Trolling is not my favorite way to
fish. Since the recovery of the rockfish
and the decline of the large bluefish
in the Bay, I don't do it as much
as I used to. Nowadays most of my
parties would rather chum for the
rocks and blues if they can. When
that isn't working we generally try
bottom fishing until late fall. Oh,
sometimes we will troll a bit for
Spanish mackerel and Taylor blues
in August and September, but that
is secondary to the chumming.
When trophy striper season comes in,
I believe it's worthwhile to "Pull
the Plug." Many years ago when
the Bay was full of big bluefish we
used to run the Cut Channel with Chesapeake
Bay three-way rigs. These were made
up with three-way swivels, big dipsey
sinkers on three foot drops and surgical
tubes on 25 foot leaders. We usually
ran two of them. We also ran a flat
line with a four- eight ounce inline
weight and a big spoon or "ragmop."
Our fourth rod would pull a big Cisco
Kid or magnum Rebel. If the "Cut"
didn't hold fish we would troll up
to "48" (now buoy 62). I
don't use the three-way rigs as much
anymore since the advent of the umbrella
rig for trophy striper fishing. While
the Cisco has given way to the Mann's
Stretch, I will still pull a plug
for these jumbo rocks.
Last year when we were fishing the
inshore ocean for jumbo rockfish in
January one of our four lures was
a Mann's Stretch 25 in the mullet
pattern. This plug has a greenish
back, white sides and a little orange
on the belly. We ran it way far out
using a 20 ft., 80 lb. test leader
and 80 lb. test spider wire braid
line. Trolling about two-three MPH
the stretch would wobble like anything
sending its message up the line to
the rod tip. It had great action and
was a killer on the big stripers.
Other good colors are the chrome/blue
and the chartreuse/blue. I like the
two hook series better than the ones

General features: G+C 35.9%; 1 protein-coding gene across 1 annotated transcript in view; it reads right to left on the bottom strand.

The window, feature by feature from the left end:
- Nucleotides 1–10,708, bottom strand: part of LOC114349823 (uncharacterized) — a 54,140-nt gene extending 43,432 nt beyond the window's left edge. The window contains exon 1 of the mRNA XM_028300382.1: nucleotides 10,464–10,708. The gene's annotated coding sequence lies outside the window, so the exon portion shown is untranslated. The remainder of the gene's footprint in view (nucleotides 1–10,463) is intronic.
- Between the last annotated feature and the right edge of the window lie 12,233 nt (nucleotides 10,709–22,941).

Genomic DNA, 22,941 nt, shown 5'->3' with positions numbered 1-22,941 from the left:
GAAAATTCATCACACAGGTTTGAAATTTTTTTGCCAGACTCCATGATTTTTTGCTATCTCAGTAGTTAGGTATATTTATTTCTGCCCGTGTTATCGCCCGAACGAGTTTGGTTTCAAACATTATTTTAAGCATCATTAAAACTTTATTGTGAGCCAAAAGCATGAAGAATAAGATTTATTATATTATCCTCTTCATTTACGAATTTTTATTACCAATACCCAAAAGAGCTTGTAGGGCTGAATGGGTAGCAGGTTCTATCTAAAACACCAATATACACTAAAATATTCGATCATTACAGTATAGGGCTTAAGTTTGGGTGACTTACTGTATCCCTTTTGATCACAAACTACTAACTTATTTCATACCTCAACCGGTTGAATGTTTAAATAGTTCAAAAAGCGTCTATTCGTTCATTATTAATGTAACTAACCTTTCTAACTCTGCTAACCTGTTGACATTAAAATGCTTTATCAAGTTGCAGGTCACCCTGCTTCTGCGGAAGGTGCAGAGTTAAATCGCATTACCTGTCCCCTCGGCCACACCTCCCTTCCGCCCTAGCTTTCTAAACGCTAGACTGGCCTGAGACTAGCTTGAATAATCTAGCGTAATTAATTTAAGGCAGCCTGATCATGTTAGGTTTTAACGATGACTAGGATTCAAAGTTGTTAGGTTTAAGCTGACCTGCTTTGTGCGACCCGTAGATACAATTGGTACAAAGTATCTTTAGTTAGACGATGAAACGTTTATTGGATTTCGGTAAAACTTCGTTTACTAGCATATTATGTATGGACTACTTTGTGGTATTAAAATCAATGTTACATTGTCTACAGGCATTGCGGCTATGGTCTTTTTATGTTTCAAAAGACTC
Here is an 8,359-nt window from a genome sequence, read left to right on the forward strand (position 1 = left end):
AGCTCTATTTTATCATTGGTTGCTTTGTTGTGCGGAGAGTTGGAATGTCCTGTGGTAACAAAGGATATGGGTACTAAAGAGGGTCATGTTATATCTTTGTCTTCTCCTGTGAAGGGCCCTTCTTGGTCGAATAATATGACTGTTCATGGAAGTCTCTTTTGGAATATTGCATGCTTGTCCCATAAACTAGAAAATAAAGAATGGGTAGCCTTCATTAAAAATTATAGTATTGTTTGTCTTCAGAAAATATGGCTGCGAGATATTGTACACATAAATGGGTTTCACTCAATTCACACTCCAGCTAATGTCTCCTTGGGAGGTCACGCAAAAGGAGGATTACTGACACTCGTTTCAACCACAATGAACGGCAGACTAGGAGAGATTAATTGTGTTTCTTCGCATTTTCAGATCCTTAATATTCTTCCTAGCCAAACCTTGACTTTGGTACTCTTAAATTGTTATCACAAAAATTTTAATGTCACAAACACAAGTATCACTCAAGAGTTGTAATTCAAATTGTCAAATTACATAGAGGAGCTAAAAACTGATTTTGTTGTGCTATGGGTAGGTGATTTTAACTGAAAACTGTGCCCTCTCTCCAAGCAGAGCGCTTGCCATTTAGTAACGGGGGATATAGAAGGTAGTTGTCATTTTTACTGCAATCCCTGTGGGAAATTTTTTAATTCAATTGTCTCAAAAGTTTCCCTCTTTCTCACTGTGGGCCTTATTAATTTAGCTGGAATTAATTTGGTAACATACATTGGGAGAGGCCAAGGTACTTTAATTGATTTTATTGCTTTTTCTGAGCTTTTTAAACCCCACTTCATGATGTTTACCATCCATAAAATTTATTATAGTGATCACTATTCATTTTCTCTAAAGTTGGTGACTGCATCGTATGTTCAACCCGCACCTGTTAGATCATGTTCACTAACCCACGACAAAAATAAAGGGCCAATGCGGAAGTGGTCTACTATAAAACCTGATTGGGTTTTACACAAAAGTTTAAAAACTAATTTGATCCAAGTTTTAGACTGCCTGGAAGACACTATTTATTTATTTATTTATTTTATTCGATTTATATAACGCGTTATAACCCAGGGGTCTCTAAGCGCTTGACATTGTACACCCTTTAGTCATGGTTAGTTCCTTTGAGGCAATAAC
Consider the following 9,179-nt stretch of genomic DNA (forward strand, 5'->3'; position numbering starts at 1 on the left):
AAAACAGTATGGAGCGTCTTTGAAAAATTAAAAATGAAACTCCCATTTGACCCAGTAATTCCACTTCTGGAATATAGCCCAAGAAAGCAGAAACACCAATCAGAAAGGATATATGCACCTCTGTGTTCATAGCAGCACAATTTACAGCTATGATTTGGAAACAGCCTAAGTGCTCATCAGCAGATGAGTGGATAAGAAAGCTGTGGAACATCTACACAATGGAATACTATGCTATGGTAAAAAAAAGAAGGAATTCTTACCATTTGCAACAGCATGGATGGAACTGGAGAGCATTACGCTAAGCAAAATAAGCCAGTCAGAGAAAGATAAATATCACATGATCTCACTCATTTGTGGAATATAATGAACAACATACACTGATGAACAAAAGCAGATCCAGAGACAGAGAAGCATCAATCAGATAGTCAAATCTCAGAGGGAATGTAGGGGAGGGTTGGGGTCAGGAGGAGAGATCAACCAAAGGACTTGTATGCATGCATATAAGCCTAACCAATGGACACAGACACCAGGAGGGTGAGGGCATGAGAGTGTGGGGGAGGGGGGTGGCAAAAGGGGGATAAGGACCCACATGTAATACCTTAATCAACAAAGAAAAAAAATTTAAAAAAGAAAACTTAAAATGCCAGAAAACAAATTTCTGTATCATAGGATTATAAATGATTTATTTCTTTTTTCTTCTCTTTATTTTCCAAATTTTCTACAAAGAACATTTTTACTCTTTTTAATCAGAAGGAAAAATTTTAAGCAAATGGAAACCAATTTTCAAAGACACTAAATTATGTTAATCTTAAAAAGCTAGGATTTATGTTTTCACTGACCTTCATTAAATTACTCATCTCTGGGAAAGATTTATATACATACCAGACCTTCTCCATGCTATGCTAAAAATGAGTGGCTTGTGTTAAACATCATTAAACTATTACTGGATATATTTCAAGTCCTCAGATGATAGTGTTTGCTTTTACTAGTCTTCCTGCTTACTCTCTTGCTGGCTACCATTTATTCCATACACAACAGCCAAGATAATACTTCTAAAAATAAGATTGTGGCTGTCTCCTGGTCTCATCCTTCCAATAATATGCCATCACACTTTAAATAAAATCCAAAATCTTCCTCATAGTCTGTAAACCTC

with three hooks. Our other plug was
a "Tomic" lure. This is
a newer lure, but very similar to
a version of the "J" plugs
we used in Lake Michigan for salmon.
It works very well in the salt water
for stripers and has great action.
A few years back during our fall/early
winter outings we used to troll a
couple of Cotton Cordell Red Fins.
They had three styles. The regular
Red Fin came in size seven and size
five for stripers. They also had a
jointed Red Fin in size five and a
deep diving Red Fin in size five.
I never got a deep diver that would
track well, so I quit trying them.
The regular and jointed ones work
fine. They caught fish, too.
I think one of the earliest plugs
I can remember using for stripers
was the Creek Chub Jointed Pike. These
were huge lures that would bend the
rod tip over and make it throb in
a rhythmic pattern. They were especially
effective trolled along and around
the pilings of the Chesapeake Bay
Bridge Tunnel at night. You don't
see them being used much anymore,
but I still have a few of them in
my box. Perhaps I'll try them again
When I first got Aces Up, my charter
boat, I made a test run over to Dymer
Creek in preparation for the CCA Tournament.
Besides Lynn Walton and Eddie Gay,
my tournament partners, we had Jim
Covington with us. Jim has a place
near Lynn's on the Creek, but didn't
striper fish much. We took him with
us out near buoy 59A and put out some
lines. One of them was a Stretch 25.
Another was a Hopkins 550 spoon. The
others were parachute rigs. We didn't
have much time to troll, but Jim got
the biggest striper of his life on
the Stretch. We got a few others,
too, but it was neat to get the biggest
one by pulling a plug. Don't ask how
we did in the Tournament-I'm embarrassed
to tell you. Let's just say we shot
our wad the day before.
I guess fishing is like anything else.
Things come and go. What's hot today
is cold tomorrow. But plugging for
stripers seems to be hanging on with
those devotees who still pull the
plug. There are new ones coming on
the market all the time. They seem
to get bigger, better and fancier
each year. Now there are mirror finishes
and holographic patterns. Pretty soon
they'll be making them with molded
in lights so they shine in the dark.
If they make it, I'll pull it.